Return On Invested Capital (ROIC) is a common metric used in describing the performance of an early stage fund. Common ROIC targets (Rt) for seed funds are 3.0x – 5.0x (higher the better). Over N portfolio companies at initial check size (assumed to be constant) i, this is just Rt.N.i (for example a $50m fund at 5.0x ROIC is $250m = 5.0x.50.1m ).
It is very difficult to attribute success outcomes to portfolio companies at the earliest investment stage (will this be $3b exit or $300m exit?) so we can look at the portfolio aggregate exit value, or the Implied Portfolio Market Cap on exit (IPMC). That way we don’t need to assign individual success outcomes to specific companies but just look at the overall market value of our portfolio at exit. This can be represented as:
When pr is 0 (no reserves for pro rata) IPMC generalizes to:
This states that adding more portfolio companies generates a higher required portfolio market cap on exit (all else being equal). Looking at an example, say we had a portfolio where our return target is 5.0x, we invest in 30 companies (N = 30), at first check of $10m post money (Vpost = $10m), not executing pro rata (d = 0.5) our required combined exited market cap is $3b. So we would need at least $3b in exited value from our 30 companies to achieve 3.0x ROIC (Note: if we had executed every pro rata opportunity, d = 1, and IPMC = $1.5b).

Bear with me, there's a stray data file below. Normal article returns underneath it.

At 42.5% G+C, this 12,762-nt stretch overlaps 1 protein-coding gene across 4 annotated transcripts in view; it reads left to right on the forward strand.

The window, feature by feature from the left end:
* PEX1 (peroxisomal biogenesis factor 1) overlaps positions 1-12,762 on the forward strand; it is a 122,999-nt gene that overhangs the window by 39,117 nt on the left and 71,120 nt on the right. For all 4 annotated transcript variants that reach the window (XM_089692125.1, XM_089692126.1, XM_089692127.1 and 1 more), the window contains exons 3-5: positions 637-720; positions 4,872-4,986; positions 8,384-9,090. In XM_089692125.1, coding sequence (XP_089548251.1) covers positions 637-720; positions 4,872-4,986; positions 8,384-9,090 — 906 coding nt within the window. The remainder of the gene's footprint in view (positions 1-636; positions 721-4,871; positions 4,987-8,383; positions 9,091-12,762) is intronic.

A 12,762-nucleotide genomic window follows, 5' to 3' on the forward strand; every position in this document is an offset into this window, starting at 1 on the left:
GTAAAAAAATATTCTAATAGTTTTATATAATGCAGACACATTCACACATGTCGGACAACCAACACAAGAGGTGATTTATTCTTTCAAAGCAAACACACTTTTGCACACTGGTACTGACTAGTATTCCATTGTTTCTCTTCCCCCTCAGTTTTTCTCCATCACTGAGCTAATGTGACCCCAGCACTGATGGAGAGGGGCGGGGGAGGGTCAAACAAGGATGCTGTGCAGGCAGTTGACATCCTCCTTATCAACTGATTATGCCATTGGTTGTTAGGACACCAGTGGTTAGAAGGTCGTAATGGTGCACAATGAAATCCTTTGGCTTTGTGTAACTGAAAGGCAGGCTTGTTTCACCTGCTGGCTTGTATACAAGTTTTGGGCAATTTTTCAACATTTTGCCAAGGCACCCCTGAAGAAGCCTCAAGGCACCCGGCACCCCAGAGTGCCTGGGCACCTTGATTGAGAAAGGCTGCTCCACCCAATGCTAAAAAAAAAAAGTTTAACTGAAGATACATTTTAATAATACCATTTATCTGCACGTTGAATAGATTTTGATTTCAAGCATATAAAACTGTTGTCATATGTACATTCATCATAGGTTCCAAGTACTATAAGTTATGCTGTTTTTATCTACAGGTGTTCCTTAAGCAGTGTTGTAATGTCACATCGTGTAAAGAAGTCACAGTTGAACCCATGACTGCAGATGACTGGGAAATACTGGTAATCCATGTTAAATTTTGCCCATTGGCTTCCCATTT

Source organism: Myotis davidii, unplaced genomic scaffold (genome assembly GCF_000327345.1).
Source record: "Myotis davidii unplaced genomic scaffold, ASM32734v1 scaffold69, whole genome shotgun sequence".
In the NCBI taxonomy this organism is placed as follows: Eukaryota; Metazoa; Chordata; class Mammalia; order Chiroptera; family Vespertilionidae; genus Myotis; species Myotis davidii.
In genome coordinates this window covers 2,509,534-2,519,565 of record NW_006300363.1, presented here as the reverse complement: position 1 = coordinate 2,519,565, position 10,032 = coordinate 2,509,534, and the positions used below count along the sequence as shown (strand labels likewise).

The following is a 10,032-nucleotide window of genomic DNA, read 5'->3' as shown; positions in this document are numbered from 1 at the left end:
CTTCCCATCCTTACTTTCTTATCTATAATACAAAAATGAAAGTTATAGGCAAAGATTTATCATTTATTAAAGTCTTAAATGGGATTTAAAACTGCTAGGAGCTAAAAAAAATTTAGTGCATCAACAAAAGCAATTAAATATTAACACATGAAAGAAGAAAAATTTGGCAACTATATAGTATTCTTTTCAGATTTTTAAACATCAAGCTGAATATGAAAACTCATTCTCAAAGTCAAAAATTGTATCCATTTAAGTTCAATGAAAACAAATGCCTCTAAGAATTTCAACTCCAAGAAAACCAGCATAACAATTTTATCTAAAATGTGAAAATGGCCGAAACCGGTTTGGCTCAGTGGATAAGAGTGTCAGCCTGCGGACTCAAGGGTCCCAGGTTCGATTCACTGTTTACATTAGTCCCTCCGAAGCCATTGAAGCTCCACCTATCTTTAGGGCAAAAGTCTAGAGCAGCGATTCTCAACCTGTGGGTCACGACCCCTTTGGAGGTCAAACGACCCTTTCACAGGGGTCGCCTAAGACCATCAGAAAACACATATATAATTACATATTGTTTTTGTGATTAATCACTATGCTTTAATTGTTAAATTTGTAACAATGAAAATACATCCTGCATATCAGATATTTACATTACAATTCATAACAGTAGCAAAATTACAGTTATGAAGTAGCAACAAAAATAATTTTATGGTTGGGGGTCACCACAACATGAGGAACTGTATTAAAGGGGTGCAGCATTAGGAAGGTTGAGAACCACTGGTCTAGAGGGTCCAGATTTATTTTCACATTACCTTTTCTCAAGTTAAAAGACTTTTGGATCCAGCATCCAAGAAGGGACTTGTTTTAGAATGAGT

Indeed we can calculate the marginal increase in IPMC for every new portfolio company added (just set d = 0.5, Rt = 5.0x, Vpost = $10m). In this generalized scenario, adding another portfolio company (independent on initial check size) adds another $100m to the required portfolio market cap on exit .
We can use IPMC as a way to 'sanity check' the construction of our portfolio. Will we see/have access to enough high quality companies to generate a portfolio with $3b in combined exited value?
It is also helpful in the initial portfolio construction process. The below chart shows the IPMC for different targeted ROIC scenarios at different levels of aggregate ownership at exit. (based on a $50m fund). We can see that as ownership decreases, IPMC increases exponentially (this is also bad given the IPMC is tied to underlying portfolio company performance which is modeled as a power law).
 This is the simple case where there are no reserves for pro rata
 It should be noted that in the power law environment this marginal contribution model makes a little less sense since the fund returns are not made up of a little return from many companies but in fact the opposite: a large return from a small number of companies. I still believe this framework is of strong value; even if returns come from just one company, this can still be represented in this model.)